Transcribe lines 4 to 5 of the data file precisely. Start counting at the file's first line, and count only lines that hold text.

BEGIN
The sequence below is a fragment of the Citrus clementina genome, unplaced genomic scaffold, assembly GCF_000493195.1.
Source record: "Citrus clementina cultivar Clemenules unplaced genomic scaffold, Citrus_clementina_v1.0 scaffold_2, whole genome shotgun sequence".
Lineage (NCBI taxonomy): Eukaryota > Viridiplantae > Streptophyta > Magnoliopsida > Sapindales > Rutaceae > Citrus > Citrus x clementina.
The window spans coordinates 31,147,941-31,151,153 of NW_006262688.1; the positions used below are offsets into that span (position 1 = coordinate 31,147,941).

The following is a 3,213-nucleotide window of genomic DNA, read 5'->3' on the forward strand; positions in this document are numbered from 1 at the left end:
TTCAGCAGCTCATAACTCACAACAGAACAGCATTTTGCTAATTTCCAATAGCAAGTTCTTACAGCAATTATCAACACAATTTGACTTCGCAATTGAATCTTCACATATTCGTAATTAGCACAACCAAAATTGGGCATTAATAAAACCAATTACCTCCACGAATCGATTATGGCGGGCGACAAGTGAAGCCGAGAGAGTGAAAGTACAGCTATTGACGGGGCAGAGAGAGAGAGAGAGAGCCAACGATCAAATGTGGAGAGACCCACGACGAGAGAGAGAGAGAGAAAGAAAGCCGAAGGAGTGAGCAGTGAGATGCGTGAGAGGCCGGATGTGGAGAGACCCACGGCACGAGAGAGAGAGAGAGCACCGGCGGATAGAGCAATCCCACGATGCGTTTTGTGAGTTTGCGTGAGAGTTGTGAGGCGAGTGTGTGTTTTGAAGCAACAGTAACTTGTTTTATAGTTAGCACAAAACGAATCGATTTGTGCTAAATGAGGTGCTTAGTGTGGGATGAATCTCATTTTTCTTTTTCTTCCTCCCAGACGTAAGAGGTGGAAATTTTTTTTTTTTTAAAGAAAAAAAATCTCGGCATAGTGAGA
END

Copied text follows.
The window spans coordinates 31,147,941-31,151,153 of NW_006262688.1; the positions used below are offsets into that span (position 1 = coordinate 31,147,941).

The following is a 3,213-nucleotide window of genomic DNA, read 5'->3' on the forward strand; positions in this document are numbered from 1 at the left end: